Language, Agglomeration, and Hispanic Homeownership
AbstractAs of the fourth quarter of 2005, 76 percent of white non-Hispanic families owned homes, but only 50 percent of Hispanic families. We argue that low rates of homeownership in Hispanic communities create a self-reinforcing mechanism that contributes to this large disparity. In part, this occurs because proximity to other homeowners belonging to a familyâ€™s social network improves access to information about how to become a homeowner. Role model effects may also be relevant. We investigate these issues using household-level data on out-of-state movers from the 2000 Decennial Census. Three especially important results are obtained. First, proximity to Hispanic homeowners in the 1995 place of residence increases the propensity of a Hispanic family to own a home in 2000. Second, that effect is especially strong with respect to proximity to weak English speaking Hispanic homeowners. Third, these patterns hold regardless of the Hispanic familyâ€™s own ability to speak English. From a policy perspective, these results suggest that local programs designed to promote homeownership among weak English-speaking Hispanic families likely increase Hispanic homeownership beyond just the immediate program participants.
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Bibliographic InfoPaper provided by Ohio State University, Department of Economics in its series Working Papers with number 07-04.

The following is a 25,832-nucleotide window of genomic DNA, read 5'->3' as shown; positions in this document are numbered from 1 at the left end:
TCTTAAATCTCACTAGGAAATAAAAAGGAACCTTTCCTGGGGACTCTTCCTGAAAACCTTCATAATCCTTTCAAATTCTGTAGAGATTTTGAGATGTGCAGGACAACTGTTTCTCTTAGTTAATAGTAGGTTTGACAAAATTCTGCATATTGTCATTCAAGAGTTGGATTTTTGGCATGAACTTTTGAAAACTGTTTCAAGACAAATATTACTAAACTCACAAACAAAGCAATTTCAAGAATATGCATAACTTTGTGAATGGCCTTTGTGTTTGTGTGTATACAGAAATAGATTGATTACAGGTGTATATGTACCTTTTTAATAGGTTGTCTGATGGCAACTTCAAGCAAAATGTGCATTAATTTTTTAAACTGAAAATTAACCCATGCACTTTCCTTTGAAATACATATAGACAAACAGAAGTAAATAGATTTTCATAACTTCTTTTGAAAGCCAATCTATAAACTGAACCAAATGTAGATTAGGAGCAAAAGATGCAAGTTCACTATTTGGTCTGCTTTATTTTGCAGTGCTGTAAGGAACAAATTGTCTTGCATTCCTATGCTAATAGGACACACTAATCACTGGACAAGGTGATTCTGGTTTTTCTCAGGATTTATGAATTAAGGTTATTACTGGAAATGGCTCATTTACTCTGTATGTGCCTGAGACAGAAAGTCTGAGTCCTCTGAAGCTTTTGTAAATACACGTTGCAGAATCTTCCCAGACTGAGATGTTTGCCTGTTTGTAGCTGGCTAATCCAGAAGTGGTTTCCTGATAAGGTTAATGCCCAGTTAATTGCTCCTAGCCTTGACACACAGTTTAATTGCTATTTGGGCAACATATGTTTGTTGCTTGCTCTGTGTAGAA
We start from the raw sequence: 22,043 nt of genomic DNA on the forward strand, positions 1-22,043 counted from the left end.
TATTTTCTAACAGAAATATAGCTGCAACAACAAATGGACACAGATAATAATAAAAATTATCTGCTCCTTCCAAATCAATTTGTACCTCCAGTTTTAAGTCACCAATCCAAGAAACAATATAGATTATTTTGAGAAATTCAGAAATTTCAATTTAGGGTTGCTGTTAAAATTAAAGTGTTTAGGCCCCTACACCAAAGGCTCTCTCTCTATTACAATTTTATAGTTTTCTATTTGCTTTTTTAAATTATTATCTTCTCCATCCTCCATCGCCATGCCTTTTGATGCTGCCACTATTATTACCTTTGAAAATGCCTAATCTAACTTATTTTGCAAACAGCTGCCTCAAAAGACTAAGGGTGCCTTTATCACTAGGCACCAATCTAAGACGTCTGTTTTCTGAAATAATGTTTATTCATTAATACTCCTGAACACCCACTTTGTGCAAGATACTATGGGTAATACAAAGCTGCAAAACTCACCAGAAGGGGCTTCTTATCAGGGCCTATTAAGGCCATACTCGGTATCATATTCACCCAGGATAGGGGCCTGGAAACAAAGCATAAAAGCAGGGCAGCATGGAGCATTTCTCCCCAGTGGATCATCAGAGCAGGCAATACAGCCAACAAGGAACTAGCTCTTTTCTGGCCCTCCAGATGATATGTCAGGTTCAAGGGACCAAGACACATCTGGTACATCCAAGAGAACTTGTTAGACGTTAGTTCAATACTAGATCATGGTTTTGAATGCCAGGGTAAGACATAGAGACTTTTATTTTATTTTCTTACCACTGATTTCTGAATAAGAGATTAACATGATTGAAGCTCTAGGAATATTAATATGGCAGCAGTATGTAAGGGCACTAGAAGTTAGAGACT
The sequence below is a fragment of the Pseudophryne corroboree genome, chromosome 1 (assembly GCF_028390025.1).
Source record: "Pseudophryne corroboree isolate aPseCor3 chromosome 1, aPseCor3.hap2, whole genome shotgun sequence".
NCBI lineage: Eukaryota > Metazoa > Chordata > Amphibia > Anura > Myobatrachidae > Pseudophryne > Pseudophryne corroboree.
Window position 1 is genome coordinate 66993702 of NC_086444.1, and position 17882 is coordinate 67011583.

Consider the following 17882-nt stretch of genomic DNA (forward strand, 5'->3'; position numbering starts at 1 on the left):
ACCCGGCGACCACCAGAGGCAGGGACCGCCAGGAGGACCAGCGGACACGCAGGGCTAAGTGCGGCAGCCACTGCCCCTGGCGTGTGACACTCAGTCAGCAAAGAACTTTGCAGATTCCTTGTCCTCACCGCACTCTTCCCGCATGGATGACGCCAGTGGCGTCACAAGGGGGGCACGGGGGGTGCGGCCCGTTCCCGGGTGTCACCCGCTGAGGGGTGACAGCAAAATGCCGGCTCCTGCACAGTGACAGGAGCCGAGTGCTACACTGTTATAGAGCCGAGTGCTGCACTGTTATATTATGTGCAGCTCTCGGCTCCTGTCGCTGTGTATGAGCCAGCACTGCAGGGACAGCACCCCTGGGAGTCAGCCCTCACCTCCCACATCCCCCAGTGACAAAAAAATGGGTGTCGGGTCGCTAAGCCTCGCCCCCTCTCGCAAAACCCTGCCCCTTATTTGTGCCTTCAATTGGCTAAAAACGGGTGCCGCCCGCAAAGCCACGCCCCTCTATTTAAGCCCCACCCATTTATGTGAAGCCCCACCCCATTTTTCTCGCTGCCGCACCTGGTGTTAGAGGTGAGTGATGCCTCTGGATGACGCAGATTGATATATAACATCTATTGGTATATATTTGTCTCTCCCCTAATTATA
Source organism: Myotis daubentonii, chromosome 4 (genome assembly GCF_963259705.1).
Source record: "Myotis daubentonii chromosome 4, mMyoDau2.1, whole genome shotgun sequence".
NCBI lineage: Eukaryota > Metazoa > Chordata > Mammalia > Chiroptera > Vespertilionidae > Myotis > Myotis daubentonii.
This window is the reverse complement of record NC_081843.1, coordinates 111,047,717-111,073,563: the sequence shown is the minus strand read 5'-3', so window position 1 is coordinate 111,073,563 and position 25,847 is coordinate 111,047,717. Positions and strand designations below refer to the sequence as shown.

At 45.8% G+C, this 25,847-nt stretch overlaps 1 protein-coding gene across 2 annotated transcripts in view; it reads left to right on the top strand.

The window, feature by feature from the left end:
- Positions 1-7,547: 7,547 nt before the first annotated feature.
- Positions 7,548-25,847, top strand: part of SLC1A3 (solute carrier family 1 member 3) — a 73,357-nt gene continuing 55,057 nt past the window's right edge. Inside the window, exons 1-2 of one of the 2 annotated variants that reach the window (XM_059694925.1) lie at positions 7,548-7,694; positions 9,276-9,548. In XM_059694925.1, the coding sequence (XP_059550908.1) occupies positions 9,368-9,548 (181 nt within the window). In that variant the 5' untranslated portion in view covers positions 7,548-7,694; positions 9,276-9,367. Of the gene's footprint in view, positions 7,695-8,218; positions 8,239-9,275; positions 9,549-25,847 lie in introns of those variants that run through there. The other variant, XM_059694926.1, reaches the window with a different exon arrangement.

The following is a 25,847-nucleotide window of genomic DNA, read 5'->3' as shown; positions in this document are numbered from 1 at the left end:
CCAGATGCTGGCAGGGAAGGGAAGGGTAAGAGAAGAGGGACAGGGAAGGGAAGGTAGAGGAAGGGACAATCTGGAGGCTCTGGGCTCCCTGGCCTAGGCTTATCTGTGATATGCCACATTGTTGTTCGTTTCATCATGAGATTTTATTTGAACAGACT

Length: 41 pages
Date of creation: Jan 2007
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Language; Agglomeration; Homeownership;
Other versions of this item:
- Donald R. Haurin & Stuart S. Rosenthal, 2009. "Language, Agglomeration and Hispanic Homeownership," Real Estate Economics, American Real Estate and Urban Economics Association, vol. 37(2), pages 155-183.
- R11 - Urban, Rural, Regional, Real Estate, and Transportation Economics - - General Regional Economics - - - Regional Economic Activity: Growth, Development, Environmental Issues, and Changes
- R12 - Urban, Rural, Regional, Real Estate, and Transportation Economics - - General Regional Economics - - - Size and Spatial Distributions of Regional Economic Activity; Interregional Trade (economic geography)
- R21 - Urban, Rural, Regional, Real Estate, and Transportation Economics - - Household Analysis - - - Housing Demand
This paper has been announced in the following NEP Reports:
- NEP-ALL-2007-04-09 (All new papers)
- NEP-GEO-2007-04-09 (Economic Geography)
- NEP-URE-2007-04-09 (Urban & Real Estate Economics)
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